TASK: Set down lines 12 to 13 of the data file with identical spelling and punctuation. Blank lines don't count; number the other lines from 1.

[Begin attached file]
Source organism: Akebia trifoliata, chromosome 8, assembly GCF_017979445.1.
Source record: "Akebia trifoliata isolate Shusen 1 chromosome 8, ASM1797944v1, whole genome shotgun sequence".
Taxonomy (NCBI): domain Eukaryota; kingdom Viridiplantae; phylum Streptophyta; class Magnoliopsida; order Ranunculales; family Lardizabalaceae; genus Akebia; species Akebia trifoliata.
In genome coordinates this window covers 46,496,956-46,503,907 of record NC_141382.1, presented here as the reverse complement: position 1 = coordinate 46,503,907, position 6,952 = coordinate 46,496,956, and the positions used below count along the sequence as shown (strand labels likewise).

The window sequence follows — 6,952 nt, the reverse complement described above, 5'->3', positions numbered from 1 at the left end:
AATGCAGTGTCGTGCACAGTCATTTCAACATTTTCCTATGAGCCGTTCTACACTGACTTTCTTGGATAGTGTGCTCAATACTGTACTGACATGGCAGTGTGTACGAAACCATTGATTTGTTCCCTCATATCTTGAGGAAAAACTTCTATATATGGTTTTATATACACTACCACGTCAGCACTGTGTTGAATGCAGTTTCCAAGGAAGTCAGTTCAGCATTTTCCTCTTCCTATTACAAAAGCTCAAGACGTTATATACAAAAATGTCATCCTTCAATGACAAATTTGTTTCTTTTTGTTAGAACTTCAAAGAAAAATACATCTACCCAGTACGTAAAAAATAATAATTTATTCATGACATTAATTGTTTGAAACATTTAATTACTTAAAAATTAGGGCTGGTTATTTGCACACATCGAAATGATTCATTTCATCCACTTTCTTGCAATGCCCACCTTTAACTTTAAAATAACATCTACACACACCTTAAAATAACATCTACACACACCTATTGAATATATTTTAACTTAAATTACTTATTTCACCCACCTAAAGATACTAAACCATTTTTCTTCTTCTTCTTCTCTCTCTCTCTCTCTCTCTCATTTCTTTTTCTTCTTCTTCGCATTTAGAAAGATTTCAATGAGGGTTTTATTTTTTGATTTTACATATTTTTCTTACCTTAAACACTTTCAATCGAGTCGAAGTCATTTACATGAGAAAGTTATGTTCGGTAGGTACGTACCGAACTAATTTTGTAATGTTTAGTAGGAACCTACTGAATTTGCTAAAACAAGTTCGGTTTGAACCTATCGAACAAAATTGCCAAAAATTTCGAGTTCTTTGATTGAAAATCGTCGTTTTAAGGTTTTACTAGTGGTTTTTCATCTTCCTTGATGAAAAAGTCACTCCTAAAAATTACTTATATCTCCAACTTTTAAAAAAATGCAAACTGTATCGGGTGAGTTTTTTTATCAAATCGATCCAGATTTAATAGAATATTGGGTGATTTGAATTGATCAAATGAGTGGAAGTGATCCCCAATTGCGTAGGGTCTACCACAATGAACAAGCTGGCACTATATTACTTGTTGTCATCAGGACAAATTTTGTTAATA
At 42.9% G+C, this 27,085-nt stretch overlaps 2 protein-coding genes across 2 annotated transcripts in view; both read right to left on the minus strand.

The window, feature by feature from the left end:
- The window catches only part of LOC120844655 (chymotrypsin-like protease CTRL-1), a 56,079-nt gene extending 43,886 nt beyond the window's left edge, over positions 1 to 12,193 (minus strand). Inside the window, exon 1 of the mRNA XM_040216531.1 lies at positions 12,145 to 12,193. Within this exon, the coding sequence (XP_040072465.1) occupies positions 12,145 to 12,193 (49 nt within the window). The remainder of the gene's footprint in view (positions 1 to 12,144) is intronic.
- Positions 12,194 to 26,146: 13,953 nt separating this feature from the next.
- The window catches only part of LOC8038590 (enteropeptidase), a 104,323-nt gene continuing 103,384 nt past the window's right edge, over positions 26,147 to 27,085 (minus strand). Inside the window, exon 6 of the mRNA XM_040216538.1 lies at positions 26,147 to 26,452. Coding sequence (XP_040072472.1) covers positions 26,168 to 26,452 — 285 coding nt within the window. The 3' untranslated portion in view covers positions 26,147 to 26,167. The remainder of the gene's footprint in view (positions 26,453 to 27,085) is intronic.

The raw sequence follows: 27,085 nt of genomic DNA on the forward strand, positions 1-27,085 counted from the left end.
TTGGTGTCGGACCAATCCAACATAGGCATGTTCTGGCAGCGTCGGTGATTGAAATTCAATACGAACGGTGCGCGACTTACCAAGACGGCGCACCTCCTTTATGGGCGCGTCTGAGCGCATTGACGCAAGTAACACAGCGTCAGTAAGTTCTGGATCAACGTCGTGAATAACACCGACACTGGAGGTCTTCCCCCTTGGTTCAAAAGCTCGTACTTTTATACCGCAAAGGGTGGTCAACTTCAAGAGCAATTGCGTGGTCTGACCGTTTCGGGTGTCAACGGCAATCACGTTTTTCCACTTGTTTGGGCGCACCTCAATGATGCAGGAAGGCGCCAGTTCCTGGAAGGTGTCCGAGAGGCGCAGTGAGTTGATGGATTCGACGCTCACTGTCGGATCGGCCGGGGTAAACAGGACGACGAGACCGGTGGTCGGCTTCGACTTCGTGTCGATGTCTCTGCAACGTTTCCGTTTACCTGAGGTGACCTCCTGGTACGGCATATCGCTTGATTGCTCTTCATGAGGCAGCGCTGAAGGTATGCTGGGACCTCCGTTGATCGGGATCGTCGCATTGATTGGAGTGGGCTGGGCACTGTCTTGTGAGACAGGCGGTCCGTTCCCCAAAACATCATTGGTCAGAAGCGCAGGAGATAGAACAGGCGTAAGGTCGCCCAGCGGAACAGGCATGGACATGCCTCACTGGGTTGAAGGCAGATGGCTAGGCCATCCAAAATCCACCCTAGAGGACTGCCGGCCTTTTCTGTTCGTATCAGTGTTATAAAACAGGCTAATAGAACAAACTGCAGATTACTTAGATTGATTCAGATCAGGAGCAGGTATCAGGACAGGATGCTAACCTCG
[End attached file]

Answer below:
The raw sequence follows: 27,085 nt of genomic DNA on the forward strand, positions 1-27,085 counted from the left end.
TTGGTGTCGGACCAATCCAACATAGGCATGTTCTGGCAGCGTCGGTGATTGAAATTCAATACGAACGGTGCGCGACTTACCAAGACGGCGCACCTCCTTTATGGGCGCGTCTGAGCGCATTGACGCAAGTAACACAGCGTCAGTAAGTTCTGGATCAACGTCGTGAATAACACCGACACTGGAGGTCTTCCCCCTTGGTTCAAAAGCTCGTACTTTTATACCGCAAAGGGTGGTCAACTTCAAGAGCAATTGCGTGGTCTGACCGTTTCGGGTGTCAACGGCAATCACGTTTTTCCACTTGTTTGGGCGCACCTCAATGATGCAGGAAGGCGCCAGTTCCTGGAAGGTGTCCGAGAGGCGCAGTGAGTTGATGGATTCGACGCTCACTGTCGGATCGGCCGGGGTAAACAGGACGACGAGACCGGTGGTCGGCTTCGACTTCGTGTCGATGTCTCTGCAACGTTTCCGTTTACCTGAGGTGACCTCCTGGTACGGCATATCGCTTGATTGCTCTTCATGAGGCAGCGCTGAAGGTATGCTGGGACCTCCGTTGATCGGGATCGTCGCATTGATTGGAGTGGGCTGGGCACTGTCTTGTGAGACAGGCGGTCCGTTCCCCAAAACATCATTGGTCAGAAGCGCAGGAGATAGAACAGGCGTAAGGTCGCCCAGCGGAACAGGCATGGACATGCCTCACTGGGTTGAAGGCAGATGGCTAGGCCATCCAAAATCCACCCTAGAGGACTGCCGGCCTTTTCTGTTCGTATCAGTGTTATAAAACAGGCTAATAGAACAAACTGCAGATTACTTAGATTGATTCAGATCAGGAGCAGGTATCAGGACAGGATGCTAACCTCG